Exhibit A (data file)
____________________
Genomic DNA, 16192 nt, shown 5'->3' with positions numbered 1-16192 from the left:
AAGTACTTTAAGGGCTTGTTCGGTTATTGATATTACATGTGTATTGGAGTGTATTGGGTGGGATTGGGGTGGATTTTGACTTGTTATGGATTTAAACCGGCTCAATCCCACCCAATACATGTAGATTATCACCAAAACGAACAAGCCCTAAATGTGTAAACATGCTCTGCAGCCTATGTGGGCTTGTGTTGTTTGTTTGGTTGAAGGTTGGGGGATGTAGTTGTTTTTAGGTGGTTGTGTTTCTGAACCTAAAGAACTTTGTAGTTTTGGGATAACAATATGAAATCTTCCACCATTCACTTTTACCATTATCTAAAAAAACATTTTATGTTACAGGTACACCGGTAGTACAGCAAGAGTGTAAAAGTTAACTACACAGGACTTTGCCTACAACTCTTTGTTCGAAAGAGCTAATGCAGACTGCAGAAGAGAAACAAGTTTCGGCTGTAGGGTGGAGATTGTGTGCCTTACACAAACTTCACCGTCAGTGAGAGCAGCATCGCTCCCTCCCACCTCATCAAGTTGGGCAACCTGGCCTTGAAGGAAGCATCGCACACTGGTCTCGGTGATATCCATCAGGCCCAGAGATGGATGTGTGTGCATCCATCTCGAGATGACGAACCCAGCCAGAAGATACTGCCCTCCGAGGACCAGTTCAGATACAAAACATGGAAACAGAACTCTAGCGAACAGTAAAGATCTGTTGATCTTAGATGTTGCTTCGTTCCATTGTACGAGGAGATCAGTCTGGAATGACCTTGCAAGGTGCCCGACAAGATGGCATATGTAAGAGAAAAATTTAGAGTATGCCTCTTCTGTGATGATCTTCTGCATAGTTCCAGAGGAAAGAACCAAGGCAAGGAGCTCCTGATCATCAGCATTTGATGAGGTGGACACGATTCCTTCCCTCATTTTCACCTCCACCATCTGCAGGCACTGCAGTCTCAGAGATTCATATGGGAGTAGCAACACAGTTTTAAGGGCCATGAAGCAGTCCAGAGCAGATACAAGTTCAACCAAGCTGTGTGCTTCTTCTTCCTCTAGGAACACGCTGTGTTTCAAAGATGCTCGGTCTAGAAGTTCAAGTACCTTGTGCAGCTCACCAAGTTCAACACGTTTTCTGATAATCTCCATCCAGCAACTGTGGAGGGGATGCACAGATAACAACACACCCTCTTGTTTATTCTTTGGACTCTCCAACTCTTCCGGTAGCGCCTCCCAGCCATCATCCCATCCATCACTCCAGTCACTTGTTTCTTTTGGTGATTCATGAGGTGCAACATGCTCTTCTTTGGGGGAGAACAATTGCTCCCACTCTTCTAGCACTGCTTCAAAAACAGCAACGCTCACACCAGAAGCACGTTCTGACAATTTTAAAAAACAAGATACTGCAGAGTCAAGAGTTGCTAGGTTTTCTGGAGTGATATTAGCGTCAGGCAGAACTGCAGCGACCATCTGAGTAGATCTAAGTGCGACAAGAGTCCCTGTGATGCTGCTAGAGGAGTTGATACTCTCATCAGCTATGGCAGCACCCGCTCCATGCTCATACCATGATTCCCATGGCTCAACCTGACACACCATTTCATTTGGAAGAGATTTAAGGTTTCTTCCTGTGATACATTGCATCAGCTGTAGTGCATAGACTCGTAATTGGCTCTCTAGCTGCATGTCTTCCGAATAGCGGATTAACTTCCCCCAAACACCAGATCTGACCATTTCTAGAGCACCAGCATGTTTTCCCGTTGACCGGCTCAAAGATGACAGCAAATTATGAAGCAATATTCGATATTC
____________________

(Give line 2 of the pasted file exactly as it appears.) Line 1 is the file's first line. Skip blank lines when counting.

AAGTACTTTAAGGGCTTGTTCGGTTATTGATATTACATGTGTATTGGAGTGTATTGGGTGGGATTGGGGTGGATTTTGACTTGTTATGGATTTAAACCGGCTCAATCCCACCCAATACATGTAGATTATCACCAAAACGAACAAGCCCTAAATGTGTAAACATGCTCTGCAGCCTATGTGGGCTTGTGTTGTTTGTTTGGTTGAAGGTTGGGGGATGTAGTTGTTTTTAGGTGGTTGTGTTTCTGAACCTAAAGAACTTTGTAGTTTTGGGATAACAATATGAAATCTTCCACCATTCACTTTTACCATTATCTAAAAAAACATTTTATGTTACAGGTACACCGGTAGTACAGCAAGAGTGTAAAAGTTAACTACACAGGACTTTGCCTACAACTCTTTGTTCGAAAGAGCTAATGCAGACTGCAGAAGAGAAACAAGTTTCGGCTGTAGGGTGGAGATTGTGTGCCTTACACAAACTTCACCGTCAGTGAGAGCAGCATCGCTCCCTCCCACCTCATCAAGTTGGGCAACCTGGCCTTGAAGGAAGCATCGCACACTGGTCTCGGTGATATCCATCAGGCCCAGAGATGGATGTGTGTGCATCCATCTCGAGATGACGAACCCAGCCAGAAGATACTGCCCTCCGAGGACCAGTTCAGATACAAAACATGGAAACAGAACTCTAGCGAACAGTAAAGATCTGTTGATCTTAGATGTTGCTTCGTTCCATTGTACGAGGAGATCAGTCTGGAATGACCTTGCAAGGTGCCCGACAAGATGGCATATGTAAGAGAAAAATTTAGAGTATGCCTCTTCTGTGATGATCTTCTGCATAGTTCCAGAGGAAAGAACCAAGGCAAGGAGCTCCTGATCATCAGCATTTGATGAGGTGGACACGATTCCTTCCCTCATTTTCACCTCCACCATCTGCAGGCACTGCAGTCTCAGAGATTCATATGGGAGTAGCAACACAGTTTTAAGGGCCATGAAGCAGTCCAGAGCAGATACAAGTTCAACCAAGCTGTGTGCTTCTTCTTCCTCTAGGAACACGCTGTGTTTCAAAGATGCTCGGTCTAGAAGTTCAAGTACCTTGTGCAGCTCACCAAGTTCAACACGTTTTCTGATAATCTCCATCCAGCAACTGTGGAGGGGATGCACAGATAACAACACACCCTCTTGTTTATTCTTTGGACTCTCCAACTCTTCCGGTAGCGCCTCCCAGCCATCATCCCATCCATCACTCCAGTCACTTGTTTCTTTTGGTGATTCATGAGGTGCAACATGCTCTTCTTTGGGGGAGAACAATTGCTCCCACTCTTCTAGCACTGCTTCAAAAACAGCAACGCTCACACCAGAAGCACGTTCTGACAATTTTAAAAAACAAGATACTGCAGAGTCAAGAGTTGCTAGGTTTTCTGGAGTGATATTAGCGTCAGGCAGAACTGCAGCGACCATCTGAGTAGATCTAAGTGCGACAAGAGTCCCTGTGATGCTGCTAGAGGAGTTGATACTCTCATCAGCTATGGCAGCACCCGCTCCATGCTCATACCATGATTCCCATGGCTCAACCTGACACACCATTTCATTTGGAAGAGATTTAAGGTTTCTTCCTGTGATACATTGCATCAGCTGTAGTGCATAGACTCGTAATTGGCTCTCTAGCTGCATGTCTTCCGAATAGCGGATTAACTTCCCCCAAACACCAGATCTGACCATTTCTAGAGCACCAGCATGTTTTCCCGTTGACCGGCTCAAAGATGACAGCAAATTATGAAGCAATATTCGATATTC